When Donald Trump and Kim Kardashian Collide

By Judith Brouwer

I will admit that I am a sucker for bad reality TV. However, if I ever imagined an episode starring Donald Trump and Kim Kardashian, I would have thought that it would be a vastly different arrangement than them discussing prison reform in the Oval Office. Tracing back Trump’s road to the White House has become a somewhat exhausted topic, so let’s see instead how Kim Kardashian ended up there on the 31stof May, 2018.

It all started on Twitter, of course: Kardashian retweeted a video of Alicia Johnson on the 25thof October, 2017. Johnson is a first-time, non-violent drug offender who was sentenced to life without parole in 1997. The only way out of prison for her was clemency, which can only be granted by the US president. Her family made a video pleading for support from the public against this injustice. Alicia Johnson was in financial distress and did not know how to support her family after having been involved in drug trafficking. She played a minor part in the operation and turned her life around after landing in prison. However, she had no chance of getting out unless the president would pardon her. Kim Kardashian felt for her, called her lawyer, and then contacted Ivanka Trump. Within seven months, she managed to meet with the president in the White House, who granted Johnson a commutation of sentence. She was immediately released from prison.

However, Kim Kardashian is not done yet. She recently sat in on a listening session in the White House on clemency and prison reform. Two questions arise: why is prison reform needed and what does Kim Kardashian know about this topic?

America holds 25% of the imprisoned population in the world and has a incarceration rate that is six times bigger than that of China, which costs the US about $183 billion a year. Not only is there a ridiculous number of people in prison, nearly 80% of the prisoners are rearrested within five years of their release. In other words, the prison and sentencing system is in desperate need of change. Overflowing prisons in the US are a product of the overly punitive sentencing that plagues the judicial system.

There are two ways to solve this problem: sentencing reform and prison reform. Prison reform means that internal care in prisons will be improved and that there will be a stronger focus on rehabilitation, while sentencing reform aims to change the sentencing procedures so that fewer people will end up in prison, especially in cases like Alicia Johnson’s.

Democrats and Republicans are more or less on the same page in regards to prison reform; it is the sentencing reform that causes trouble. The Obama administration started investigating the possibilities in sentencing reform, but was unable to implement any substantial changes. Now, it is up to Trump, who has been trying to pass a bill on prison reform that would provide pregnant inmates with better care, release prisoners who are terminally ill, and focus on better rehabilitation for former prisoners.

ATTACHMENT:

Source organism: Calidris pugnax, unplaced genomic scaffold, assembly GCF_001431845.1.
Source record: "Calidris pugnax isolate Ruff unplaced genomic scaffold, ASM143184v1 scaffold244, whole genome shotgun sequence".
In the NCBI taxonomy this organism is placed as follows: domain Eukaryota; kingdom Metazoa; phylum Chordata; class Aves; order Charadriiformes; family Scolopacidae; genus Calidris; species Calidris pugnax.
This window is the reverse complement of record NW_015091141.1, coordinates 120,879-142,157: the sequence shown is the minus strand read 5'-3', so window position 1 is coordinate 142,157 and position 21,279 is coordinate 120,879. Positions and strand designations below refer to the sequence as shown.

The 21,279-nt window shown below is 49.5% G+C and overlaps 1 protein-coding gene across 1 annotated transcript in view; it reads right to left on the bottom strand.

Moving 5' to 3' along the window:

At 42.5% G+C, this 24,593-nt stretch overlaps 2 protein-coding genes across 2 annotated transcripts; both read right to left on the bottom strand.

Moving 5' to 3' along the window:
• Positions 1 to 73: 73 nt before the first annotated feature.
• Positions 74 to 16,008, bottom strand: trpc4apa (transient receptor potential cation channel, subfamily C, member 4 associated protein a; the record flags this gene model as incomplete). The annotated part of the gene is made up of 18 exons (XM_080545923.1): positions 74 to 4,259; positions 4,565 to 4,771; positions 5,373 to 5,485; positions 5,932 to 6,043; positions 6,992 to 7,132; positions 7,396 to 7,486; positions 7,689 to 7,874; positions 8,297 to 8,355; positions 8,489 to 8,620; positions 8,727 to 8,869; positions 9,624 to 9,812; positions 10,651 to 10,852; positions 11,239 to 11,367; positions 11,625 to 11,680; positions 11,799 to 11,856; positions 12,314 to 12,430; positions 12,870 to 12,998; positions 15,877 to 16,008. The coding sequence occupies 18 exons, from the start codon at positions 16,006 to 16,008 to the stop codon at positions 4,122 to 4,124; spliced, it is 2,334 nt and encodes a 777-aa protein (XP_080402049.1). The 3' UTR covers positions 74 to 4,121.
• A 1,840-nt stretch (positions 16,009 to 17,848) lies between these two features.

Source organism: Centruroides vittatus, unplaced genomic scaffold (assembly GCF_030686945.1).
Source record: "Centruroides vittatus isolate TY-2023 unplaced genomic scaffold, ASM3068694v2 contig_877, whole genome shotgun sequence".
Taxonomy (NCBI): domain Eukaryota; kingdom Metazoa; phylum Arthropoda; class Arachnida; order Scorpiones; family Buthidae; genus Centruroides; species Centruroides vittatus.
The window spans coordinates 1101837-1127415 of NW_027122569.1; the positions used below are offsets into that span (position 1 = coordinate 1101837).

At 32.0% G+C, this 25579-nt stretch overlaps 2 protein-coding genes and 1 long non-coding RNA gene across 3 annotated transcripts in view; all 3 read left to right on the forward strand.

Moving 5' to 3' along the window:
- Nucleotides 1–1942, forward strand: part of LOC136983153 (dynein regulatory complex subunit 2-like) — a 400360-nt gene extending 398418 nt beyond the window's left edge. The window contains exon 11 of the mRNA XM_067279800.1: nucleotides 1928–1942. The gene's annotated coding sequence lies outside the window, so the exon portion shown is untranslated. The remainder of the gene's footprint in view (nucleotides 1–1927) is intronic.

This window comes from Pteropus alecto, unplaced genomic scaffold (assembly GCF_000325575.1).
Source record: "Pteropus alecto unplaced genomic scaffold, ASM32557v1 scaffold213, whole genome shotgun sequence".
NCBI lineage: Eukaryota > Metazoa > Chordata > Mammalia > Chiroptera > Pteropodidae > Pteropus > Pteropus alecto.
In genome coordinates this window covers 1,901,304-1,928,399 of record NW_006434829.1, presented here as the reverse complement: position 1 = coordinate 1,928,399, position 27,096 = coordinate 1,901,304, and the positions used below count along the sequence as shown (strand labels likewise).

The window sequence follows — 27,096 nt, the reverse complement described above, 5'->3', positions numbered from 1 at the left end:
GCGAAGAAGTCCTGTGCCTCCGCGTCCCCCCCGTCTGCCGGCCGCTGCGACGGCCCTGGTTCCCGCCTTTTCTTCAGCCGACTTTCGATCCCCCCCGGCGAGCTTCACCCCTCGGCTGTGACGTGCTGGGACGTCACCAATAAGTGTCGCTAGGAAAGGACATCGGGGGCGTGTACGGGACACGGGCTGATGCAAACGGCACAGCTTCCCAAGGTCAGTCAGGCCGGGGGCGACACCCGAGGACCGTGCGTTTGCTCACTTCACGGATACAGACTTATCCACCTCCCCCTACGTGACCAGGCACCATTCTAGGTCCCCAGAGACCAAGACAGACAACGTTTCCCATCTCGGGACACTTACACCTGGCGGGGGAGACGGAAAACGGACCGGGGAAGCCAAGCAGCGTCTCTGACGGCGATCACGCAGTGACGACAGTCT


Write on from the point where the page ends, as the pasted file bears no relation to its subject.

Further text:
Unfortunately, this does not tackle the problem of sentencing. There are many more people like Alicia Johnson due to the harsh punitive system in America. Trump’s promises to his voters to rigorously combat crime made him unwilling to change the form of sentencing- to the dismay of many people that worked on the issue for years. Improving internal conditions in prison is a good first step, but without tackling the overpopulation of prisons and its underlying causes, it is not enough.

Any person who is passionate about an issue and wants to help should be admired for it. However, it is unfair that there are thousands of imprisoned individuals like Alicia Johnson that do not get help of someone who is friends with the president’s daughter. The only sustainable way to help them is through systematic change. Does Kim Kardashian truly know how to initiate this change? The only thing she brings to the table is fame. But that might be just what this movement needs.


Judith Brouwer, Class of 2020, is a Law, Politics, and History major from Apeldoorn, Netherlands.



Image Source: https://s.abcnews.com/images/Politics/180905_wabc_kim_kardashian_prison_reform_white_house_hpMain_16x9_1600.jpg

Barrish, C. (2013). Study: 8 in 10 released inmates return to Del. prisons. Retrieved from   https://eu.usatoday.com/story/news/nation/2013/07/31/delaware-prison-recidivism/2603821/


Dimitriadis, K. (2018). Kim Kardashian chatting politics at the White House makes a mockery of America’s democracy. Retrieved from https://www.independent.co.uk/voices/kim-kardashian-donald-trump-prison-reform-white-house-twitter-a8377501.html


Lartey, J. (2018). Trump promises to sign prison reform bill that could free thousands. Retrieved from https://www.theguardian.com/us-news/2018/may/18/trump-sign-prison-reform-bill-congress


Schor, E., Shafer, J., & Alberta, T. (2018). Criminal justice overhaul advances amid Grassley-Sessions spat. Retrieved from https://www.politico.com/story/2018/02/15/criminal-justice-overhaul-congress-414335

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